The first new model from the group since China’s Geely Auto took a controlling stake in 2017 the vehicle, which has a target output of 2000PS and 1,700Nm of torque, has been designed and engineered in the UK and will be produced at the firm’s headquarters in Hethel, near Norwich.
The car – which is capable of 0-62mph (0-100km/h) in under three seconds and has a top speed of more than 200mph - is the first Lotus road car to feature a one-piece carbon fibre monocoque chassis and also the first to feature an electrified powertrain.
Developed by Williams Advanced Engineering, the engineering services arm of the prominent racing team, the 2,000kW lithium-ion battery pack is mid-mounted immediately behind the two seats and supplies energy directly to four powerful e-motors. Power is fed from the battery pack to a bespoke in-line axial arrangement of two high-power density e-motors.
These feature integrated silicon carbide inverters and epicyclic transmission on each axle of the four-wheel drive powertrain.
Meanwhile, four compact, single-speed, helical gear ground planetary gearboxes transfer power to each driveshaft. Measuring 100mm in depth, each gearbox comes packaged with the e-motor and inverter as a single cylindrical Electrical Drive Unit (EDU). These e-motors enable torque-vectoring, which can instantly distribute power to any combination of two, three or four wheels within a fraction of a second.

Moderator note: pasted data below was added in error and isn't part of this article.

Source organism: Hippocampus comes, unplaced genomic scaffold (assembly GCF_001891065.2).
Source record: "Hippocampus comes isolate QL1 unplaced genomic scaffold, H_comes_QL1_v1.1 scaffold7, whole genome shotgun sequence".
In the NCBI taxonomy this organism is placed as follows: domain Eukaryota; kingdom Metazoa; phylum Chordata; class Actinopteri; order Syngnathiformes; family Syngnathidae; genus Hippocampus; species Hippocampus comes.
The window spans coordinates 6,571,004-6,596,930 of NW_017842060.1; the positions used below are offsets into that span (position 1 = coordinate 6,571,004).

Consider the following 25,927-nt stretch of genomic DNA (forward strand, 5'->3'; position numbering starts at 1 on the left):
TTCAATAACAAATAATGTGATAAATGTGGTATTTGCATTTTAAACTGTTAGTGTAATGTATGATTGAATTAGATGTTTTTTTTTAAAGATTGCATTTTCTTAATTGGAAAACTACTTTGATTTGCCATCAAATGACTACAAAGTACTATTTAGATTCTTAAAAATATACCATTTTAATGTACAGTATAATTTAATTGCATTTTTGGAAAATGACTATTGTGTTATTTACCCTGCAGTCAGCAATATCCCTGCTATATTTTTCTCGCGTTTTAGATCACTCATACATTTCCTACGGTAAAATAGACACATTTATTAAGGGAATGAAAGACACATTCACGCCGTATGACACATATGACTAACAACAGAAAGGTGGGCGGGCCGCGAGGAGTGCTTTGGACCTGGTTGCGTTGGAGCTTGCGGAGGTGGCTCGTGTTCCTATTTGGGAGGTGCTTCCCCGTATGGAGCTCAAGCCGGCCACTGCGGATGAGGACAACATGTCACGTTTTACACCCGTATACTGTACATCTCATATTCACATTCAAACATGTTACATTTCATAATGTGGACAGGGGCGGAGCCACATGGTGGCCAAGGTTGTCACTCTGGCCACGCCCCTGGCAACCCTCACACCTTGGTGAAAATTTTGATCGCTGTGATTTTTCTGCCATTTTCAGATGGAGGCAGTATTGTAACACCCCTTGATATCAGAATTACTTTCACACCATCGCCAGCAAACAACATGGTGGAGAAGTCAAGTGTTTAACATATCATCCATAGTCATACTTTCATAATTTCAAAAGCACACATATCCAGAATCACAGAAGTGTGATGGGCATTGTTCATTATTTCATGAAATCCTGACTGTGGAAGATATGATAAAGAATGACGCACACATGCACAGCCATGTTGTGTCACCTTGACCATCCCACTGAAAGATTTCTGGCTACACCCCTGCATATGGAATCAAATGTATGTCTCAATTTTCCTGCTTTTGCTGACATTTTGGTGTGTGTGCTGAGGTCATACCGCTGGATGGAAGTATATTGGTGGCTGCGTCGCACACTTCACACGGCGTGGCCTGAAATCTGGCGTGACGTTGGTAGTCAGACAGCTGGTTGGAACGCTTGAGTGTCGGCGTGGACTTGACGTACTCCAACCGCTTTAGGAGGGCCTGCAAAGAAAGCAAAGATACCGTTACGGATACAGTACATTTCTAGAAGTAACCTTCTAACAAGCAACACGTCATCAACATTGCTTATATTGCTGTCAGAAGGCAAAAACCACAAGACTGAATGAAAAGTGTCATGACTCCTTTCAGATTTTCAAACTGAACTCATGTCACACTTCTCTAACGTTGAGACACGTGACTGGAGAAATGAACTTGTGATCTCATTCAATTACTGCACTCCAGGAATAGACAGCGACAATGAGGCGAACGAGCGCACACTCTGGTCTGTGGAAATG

The car’s range is 250 miles (400km) on the WLTP Combined Cycle, or 270 miles on the NEDC Combined Cycle and, using existing charging technology, the battery can be fully charged in 18 minutes. Looking ahead, it has the ability to accept an 800kW charge which the firm claims will reduce this to just nine minutes.
The vehicle also boasts a number of innovative aerodynamic features, perhaps most strikingly the use of a Venturi tunnel through each rear quarter. According to Lotus, this aids the delivery of high-energy air flow to the rear of the car which counteracts the low pressure behind the car to reduce drag. Furthermore, the Venturi effect inside the tunnels pulls air through the rear wheel arch louvres, maintaining air quality in the diffuser.
“We studied how Le Mans race cars use air flow creatively to go over, under and around the vehicle, but also through it,” commented Lotus design director Russell Carr. “This concept of ‘porosity’ is key to the Evija and has enabled us to create a timeless design with exceptional amounts of downforce."
Another key aerodynamic feature is the use of active aerodynamics in the form of a rear spoiler which elevates from its resting position flush to the upper bodywork, and an F1-style Drag Reduction System (DRS) both of which can be deployed either automatically or manually.
Commenting on the launch of the new car, Lotus CEO Phil Popham said: “Evija will re-establish Lotus as a leader in terms of engineering and design. It is a hypercar that is built ‘For the Drivers’.”
The company said it plans to produce a maximum of 130 of the vehicles, which will cost upwards from £1.7m each.